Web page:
California Criminal Jury Instructions (CALCRIM) (2017)
1402. Gang-Related Firearm EnhancementDownload PDF
1402.Gang-Related Firearm Enhancement (Pen. Code,
If you ﬁnd the defendant guilty of the crime[s] charged in Count[s]
[,] [or of attempting to commit (that/those) crime[s]] [or the
lesser crime[s] of <insert name[s] of alleged lesser
offense[s]>] and you ﬁnd that the defendant committed (that/those)
crime[s] for the beneﬁt of, at the direction of, or in association with a
criminal street gang with the intent to promote, further, or assist in any
criminal conduct by gang members, you must then decide whether[, for
each crime,] the People have proved the additional allegation that one of
the principals (personally used/personally and intentionally discharged)
a ﬁrearm during that crime [and caused (great bodily injury/ [or]
death)]. [You must decide whether the People have proved this
allegation for each crime and return a separate ﬁnding for each crime.]
To prove this allegation, the People must prove that:
[1.] Someone who was a principal in the crime personally (used/
discharged) a ﬁrearm during the commission [or attempted
commission] of the <insert appropriate crime listed in
Penal Code section 12022.53(a)(./;)
[2. That person intended to discharge the ﬁrearm(./;)]
3. That person’s act caused (great bodily injury to/ [or] the death
of) another person [who was not an accomplice to the crime].]
A person is a principal in a crime if he or she directly commits [or
attempts to commit] the crime or if he or she aids and abets someone
else who commits [or attempts to commit] the crime.
[A ﬁrearm is any device designed to be used as a weapon, from which a
projectile is discharged or expelled through a barrel by the force of an
explosion or other form of combustion.]
[The term ﬁrearm is deﬁned in another instruction.]
[A ﬁrearm does not need to be in working order if it was designed to
shoot and appears capable of shooting.] [A ﬁrearm does not need to be
[A principal personally uses a ﬁrearm if he or she intentionally does any
of the following:
1. Displays the ﬁrearm in a menacing manner.
2. Hits someone with the ﬁrearm.
3. Fires the ﬁrearm.]
[Great bodily injury means signiﬁcant or substantial physical injury. It is
an injury that is greater than minor or moderate harm.]
[An act causes (great bodily injury/ [or] death) if the (injury/ [or] death)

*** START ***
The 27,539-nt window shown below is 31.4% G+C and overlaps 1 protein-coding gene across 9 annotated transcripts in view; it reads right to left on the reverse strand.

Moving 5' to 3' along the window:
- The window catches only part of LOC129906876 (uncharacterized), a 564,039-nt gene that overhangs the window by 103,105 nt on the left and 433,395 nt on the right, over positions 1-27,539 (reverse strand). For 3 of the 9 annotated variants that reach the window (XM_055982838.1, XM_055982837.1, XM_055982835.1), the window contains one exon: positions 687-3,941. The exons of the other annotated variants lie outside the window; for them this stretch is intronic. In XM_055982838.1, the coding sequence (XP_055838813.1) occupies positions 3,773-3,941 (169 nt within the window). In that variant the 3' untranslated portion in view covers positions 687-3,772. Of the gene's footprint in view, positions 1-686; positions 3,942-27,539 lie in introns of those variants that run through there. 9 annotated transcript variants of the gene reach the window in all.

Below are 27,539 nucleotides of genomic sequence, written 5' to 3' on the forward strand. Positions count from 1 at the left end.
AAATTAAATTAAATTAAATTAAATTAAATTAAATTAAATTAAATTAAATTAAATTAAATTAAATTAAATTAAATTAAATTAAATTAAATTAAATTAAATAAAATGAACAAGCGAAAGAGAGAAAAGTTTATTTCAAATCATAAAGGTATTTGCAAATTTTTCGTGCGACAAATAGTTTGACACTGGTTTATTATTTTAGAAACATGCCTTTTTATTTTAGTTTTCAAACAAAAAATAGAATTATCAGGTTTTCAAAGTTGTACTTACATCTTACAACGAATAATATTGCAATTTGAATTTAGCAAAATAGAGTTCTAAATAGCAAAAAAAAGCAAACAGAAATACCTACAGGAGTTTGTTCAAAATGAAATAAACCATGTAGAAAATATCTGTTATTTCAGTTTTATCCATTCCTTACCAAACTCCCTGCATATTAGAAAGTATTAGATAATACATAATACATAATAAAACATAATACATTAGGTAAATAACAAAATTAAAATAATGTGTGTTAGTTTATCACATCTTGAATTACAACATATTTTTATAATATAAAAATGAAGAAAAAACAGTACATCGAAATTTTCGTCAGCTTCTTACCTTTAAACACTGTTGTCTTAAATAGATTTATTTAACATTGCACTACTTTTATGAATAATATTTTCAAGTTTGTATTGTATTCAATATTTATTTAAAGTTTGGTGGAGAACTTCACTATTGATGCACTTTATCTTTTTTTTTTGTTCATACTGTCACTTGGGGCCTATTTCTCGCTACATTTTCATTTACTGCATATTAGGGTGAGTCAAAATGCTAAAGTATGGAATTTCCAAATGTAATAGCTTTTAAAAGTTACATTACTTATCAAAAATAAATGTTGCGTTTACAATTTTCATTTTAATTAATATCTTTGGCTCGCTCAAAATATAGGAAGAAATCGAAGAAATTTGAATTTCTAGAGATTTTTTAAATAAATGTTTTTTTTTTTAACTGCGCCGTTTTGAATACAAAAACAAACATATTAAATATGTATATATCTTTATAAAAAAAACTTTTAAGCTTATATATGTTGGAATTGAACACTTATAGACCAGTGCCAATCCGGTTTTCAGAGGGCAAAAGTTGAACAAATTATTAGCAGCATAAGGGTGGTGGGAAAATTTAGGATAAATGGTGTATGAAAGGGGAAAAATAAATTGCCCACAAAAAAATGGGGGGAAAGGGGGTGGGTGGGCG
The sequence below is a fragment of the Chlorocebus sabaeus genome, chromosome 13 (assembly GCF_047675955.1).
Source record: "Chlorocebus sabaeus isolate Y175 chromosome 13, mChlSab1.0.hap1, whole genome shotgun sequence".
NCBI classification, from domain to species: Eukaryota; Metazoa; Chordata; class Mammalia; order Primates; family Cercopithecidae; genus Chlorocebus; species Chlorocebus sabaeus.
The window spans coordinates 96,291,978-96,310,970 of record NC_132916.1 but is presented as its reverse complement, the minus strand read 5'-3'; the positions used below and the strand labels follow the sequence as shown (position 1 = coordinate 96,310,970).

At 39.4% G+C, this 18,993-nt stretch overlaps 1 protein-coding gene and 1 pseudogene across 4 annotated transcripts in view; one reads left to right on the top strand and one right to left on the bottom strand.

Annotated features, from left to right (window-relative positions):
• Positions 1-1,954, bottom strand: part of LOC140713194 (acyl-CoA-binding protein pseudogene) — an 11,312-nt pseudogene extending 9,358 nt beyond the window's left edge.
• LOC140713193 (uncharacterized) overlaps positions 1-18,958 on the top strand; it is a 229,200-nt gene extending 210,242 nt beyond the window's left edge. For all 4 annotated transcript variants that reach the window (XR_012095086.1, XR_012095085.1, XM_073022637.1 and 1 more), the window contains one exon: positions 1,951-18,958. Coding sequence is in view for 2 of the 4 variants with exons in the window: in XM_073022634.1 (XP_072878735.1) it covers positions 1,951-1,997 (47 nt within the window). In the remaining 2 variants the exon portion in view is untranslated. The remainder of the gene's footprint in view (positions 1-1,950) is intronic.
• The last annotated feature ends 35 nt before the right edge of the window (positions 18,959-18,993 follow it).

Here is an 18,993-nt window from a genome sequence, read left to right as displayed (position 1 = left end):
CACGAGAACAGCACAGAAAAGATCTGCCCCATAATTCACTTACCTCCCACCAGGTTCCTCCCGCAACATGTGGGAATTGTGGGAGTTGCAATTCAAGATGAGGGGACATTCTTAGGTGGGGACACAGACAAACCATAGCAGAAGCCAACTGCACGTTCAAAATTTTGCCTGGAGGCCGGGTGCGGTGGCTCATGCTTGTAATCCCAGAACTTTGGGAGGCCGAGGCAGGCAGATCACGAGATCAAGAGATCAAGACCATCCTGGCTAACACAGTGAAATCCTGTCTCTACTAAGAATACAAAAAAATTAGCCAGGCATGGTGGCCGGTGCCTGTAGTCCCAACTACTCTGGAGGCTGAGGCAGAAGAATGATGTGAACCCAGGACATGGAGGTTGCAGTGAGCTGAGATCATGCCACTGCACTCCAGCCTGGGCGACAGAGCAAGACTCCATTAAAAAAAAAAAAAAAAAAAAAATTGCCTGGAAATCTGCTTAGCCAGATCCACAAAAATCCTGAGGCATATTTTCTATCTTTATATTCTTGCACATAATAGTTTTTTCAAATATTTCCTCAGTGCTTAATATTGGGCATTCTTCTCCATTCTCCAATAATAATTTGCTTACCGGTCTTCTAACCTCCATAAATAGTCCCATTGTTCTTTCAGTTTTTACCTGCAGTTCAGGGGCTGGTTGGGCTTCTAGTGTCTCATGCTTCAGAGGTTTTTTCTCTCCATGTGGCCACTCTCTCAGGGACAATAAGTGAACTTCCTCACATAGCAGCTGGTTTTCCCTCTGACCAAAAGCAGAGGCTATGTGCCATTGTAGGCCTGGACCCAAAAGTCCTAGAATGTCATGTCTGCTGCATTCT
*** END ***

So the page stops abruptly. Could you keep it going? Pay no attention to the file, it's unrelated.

is the direct, natural, and probable consequence of the act and the
(injury/ [or] death) would not have happened without the act. A natural
and probable consequence is one that a reasonable person would know is
likely to happen if nothing unusual intervenes. In deciding whether a
consequence is natural and probable, consider all the circumstances
established by the evidence.]
[There may be more than one cause of (great bodily injury/ [or] death).
An act causes (injury/ [or] death) only if it is a substantial factor in
causing the (injury/ [or] death). A substantial factor is more than a
trivial or remote factor. However, it does not need to be the only factor
that causes the (injury/ [or] death).]
[A person is an accomplice if he or she is subject to prosecution for the
identical crime charged against the defendant. A person is subject to
prosecution if he or she committed the crime or if:
1. He or she knew of the criminal purpose of the person who
committed the crime;
2. He or she intended to, and did in fact, (aid, facilitate, promote,
encourage, or instigate the commission of the crime/ [or]
participate in a criminal conspiracy to commit the crime).]
<If there is an issue in the case over whether the defendant used the ﬁrearm
“during the commission of” the offense, see Bench Notes.>
The People have the burden of proving each allegation beyond a
reasonable doubt. If the People have not met this burden, you must ﬁnd
that the allegation has not been proved.
New January 2006; Revised June 2007, April 2010, February 2012
The court has a sua sponte duty to give this instruction deﬁning the elements of
the enhancement. (Apprendi v. New Jersey (2000) 530 U.S. 466, 490 [120 S.Ct.
2348, 147 L.Ed.2d 435].)
CRIMINAL STREET GANGS CALCRIM No. 1402
In order for the defendant to receive an enhancement under Penal Code section
12022.53(e), the jury must ﬁnd both that the defendant committed a felony for the
beneﬁt of a street gang and that a principal used or intentionally discharged a
ﬁrearm in the offense. Thus, the court must give CALCRIM No. 1401, Felony or
Misdemeanor Committed for Beneﬁt of Criminal Street Gang, with this instruction
and the jury must ﬁnd both allegations have been proved before the enhancement